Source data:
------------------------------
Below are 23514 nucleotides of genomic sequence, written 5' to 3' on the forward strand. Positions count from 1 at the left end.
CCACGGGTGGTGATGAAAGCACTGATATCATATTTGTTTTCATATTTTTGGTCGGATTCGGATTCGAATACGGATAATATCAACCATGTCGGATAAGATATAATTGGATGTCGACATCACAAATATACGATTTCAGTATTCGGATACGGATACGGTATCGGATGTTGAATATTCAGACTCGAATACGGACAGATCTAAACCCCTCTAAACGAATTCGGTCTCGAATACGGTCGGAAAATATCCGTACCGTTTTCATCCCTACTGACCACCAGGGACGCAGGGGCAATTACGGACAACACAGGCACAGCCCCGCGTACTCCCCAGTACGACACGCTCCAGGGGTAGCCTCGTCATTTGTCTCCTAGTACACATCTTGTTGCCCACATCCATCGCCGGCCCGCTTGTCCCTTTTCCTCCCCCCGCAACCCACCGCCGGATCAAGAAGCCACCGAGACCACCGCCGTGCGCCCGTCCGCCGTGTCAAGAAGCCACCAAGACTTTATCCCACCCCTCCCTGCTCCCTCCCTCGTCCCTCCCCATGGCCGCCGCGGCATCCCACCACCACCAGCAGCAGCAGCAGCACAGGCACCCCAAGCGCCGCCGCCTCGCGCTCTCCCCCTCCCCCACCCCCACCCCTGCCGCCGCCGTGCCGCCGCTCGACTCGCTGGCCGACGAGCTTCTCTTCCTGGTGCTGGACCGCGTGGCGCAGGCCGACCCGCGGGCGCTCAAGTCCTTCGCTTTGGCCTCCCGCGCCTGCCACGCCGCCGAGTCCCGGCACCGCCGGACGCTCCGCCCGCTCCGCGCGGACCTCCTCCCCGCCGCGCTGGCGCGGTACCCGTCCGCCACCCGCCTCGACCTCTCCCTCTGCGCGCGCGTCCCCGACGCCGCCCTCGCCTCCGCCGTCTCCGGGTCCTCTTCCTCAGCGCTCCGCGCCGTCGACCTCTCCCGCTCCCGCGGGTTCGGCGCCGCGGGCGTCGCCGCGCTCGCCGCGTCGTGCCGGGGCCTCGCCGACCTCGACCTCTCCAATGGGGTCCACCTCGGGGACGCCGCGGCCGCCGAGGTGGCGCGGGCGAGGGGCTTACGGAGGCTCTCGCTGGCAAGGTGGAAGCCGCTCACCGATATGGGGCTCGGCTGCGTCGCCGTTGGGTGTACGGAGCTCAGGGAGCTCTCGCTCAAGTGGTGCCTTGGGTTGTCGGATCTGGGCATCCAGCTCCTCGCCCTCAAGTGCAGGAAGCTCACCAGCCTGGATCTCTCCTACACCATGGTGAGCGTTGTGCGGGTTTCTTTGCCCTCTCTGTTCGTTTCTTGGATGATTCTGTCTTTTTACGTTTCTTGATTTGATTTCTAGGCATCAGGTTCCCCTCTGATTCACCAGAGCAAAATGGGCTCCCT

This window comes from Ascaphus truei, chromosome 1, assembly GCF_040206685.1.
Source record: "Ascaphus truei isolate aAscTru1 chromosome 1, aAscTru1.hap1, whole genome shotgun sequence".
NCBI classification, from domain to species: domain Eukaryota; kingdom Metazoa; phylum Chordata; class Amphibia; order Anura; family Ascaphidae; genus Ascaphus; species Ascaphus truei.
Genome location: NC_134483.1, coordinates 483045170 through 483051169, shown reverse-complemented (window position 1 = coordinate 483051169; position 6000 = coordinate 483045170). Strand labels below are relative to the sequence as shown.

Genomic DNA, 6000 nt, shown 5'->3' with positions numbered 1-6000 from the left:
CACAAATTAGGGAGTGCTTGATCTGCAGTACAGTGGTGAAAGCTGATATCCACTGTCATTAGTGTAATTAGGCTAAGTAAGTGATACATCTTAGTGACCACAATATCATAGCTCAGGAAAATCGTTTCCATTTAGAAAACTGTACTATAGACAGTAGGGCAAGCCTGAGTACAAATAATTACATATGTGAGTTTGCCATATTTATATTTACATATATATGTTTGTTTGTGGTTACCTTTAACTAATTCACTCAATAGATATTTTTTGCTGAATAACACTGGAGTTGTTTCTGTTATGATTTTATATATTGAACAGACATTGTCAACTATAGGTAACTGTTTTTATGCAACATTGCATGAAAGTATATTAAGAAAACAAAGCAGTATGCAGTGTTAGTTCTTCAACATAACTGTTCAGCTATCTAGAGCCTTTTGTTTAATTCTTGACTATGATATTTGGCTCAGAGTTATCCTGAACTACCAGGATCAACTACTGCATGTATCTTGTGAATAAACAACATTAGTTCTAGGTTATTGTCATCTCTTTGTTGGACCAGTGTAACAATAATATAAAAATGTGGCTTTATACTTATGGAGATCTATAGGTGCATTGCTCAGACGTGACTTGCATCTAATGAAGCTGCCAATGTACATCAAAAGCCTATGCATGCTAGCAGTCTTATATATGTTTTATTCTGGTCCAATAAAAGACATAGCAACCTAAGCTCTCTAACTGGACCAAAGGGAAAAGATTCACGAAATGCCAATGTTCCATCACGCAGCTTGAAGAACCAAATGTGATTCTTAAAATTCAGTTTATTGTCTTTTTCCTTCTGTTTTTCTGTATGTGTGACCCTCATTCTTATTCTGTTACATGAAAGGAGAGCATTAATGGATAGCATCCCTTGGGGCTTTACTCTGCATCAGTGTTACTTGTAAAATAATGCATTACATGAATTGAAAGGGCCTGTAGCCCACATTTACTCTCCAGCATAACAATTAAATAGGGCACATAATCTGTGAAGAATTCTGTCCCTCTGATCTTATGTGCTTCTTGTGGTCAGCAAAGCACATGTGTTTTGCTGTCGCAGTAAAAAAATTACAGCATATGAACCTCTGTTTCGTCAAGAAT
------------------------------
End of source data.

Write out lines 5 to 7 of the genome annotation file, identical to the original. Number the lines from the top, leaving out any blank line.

NCBI classification, from domain to species: domain Eukaryota; kingdom Metazoa; phylum Chordata; class Amphibia; order Anura; family Ascaphidae; genus Ascaphus; species Ascaphus truei.
Genome location: NC_134483.1, coordinates 483045170 through 483051169, shown reverse-complemented (window position 1 = coordinate 483051169; position 6000 = coordinate 483045170). Strand labels below are relative to the sequence as shown.

Genomic DNA, 6000 nt, shown 5'->3' with positions numbered 1-6000 from the left: